Globally, 1031 species of arthropods are associated with the intensively managed tea Camellia sinensis (L.) O. Kuntze monoculture. All parts of the plant, leaf, stem, root, flower, and seed, are fed upon by at least one pest species, resulting in an 11%-55% loss in yield if left unchecked. There has been heavy use of organosynthetic pesticides since the 1950s to defend the plant against these pests, leading to rapid conversion of innocuous species into pests, development of resistance, and undesirable pesticide residues in made tea. As a result of importer and consumer concerns, pesticide residues have become a major problem for the tea industry. Integrated pest management (IPM) may help to overcome the overuse of pesticides and subsequent residues. We review the advances made in our understanding of the biology and ecology of major insect and mite pests of tea, host plant resistance, cultural practices, biocontrol measures, and need-based application of botanicals and safer pesticides to understand the present status of IPM and to identify future challenges to improvement.

                Author and article information

                Role: Editor
                PLoS One
                PLoS ONE
                PLoS ONE
                Public Library of Science (San Francisco, USA )
                15 December 2014
                : 9
                : 12
                : e115259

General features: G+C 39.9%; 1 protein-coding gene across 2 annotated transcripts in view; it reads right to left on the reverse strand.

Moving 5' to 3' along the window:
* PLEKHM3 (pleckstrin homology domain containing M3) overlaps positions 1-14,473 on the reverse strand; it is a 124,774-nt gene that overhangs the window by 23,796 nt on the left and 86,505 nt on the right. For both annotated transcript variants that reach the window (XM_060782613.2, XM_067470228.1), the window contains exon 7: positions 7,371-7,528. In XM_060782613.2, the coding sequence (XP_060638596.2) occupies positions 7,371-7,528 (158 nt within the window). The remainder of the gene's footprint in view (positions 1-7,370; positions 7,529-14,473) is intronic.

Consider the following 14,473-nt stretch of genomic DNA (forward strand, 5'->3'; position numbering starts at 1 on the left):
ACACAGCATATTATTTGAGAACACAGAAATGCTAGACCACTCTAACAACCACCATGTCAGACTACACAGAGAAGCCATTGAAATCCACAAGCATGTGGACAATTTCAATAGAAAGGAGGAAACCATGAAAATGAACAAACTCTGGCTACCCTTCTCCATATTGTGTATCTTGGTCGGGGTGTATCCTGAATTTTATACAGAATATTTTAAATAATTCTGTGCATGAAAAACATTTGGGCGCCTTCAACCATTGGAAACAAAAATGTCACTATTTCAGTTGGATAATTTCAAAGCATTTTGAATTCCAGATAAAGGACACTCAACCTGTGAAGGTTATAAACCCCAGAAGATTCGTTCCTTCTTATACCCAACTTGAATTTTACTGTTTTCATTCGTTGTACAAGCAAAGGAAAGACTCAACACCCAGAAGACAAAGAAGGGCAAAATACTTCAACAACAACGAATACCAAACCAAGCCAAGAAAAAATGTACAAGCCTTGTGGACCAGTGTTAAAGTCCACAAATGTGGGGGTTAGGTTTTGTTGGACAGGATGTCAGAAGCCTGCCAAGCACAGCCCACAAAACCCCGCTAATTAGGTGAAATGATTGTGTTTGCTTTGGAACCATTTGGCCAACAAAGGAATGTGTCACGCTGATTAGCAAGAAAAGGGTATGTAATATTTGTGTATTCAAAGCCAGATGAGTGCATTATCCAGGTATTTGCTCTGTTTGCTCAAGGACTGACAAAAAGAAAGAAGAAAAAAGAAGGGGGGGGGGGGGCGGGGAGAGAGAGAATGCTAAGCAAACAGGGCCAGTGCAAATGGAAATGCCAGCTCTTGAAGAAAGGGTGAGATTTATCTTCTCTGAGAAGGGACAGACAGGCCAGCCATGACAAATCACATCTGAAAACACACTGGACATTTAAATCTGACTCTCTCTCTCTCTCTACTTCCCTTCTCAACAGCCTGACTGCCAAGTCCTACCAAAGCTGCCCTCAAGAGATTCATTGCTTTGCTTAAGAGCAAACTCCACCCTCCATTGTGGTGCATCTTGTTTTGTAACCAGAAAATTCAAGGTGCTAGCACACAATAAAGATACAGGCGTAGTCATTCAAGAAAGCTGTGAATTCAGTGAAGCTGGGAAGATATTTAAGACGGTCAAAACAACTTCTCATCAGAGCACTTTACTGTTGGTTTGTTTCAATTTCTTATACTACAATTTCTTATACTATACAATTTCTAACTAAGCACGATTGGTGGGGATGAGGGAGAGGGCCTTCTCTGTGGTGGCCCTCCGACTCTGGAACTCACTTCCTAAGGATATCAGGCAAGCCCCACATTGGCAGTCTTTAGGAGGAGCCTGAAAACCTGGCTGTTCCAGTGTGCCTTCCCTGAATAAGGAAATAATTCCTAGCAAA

[1 ]Key Laboratory of Tea Plants Biology and Resources Utilization of Agriculture Ministry, Tea Research Institute, Chinese Academy of Agricultural Sciences, Hangzhou, 310008, PR China
                [2 ]Graduate School of Chinese Academy of Agricultural Sciences, Beijing, 100081, PR China
                [3 ]Zhejiang Provincial Key Laboratory of Biometrology and Inspection & Quarantine, College of Life Sciences of China Jiliang University, Hangzhou, 310018, PR China
                St. Petersburg Pasteur Institute, Russian Federation
                Author notes

                Competing Interests: The authors have declared that no competing interests exist.

                Conceived and designed the experiments: JYF BYH QX. Performed the experiments: JYF. Analyzed the data: JYF. Contributed reagents/materials/analysis tools: JYF. Wrote the paper: JYF BYH QX. Cloned COI and 16sRNA genes, did the phylogenetic analysis and wrote the manuscript: JYF.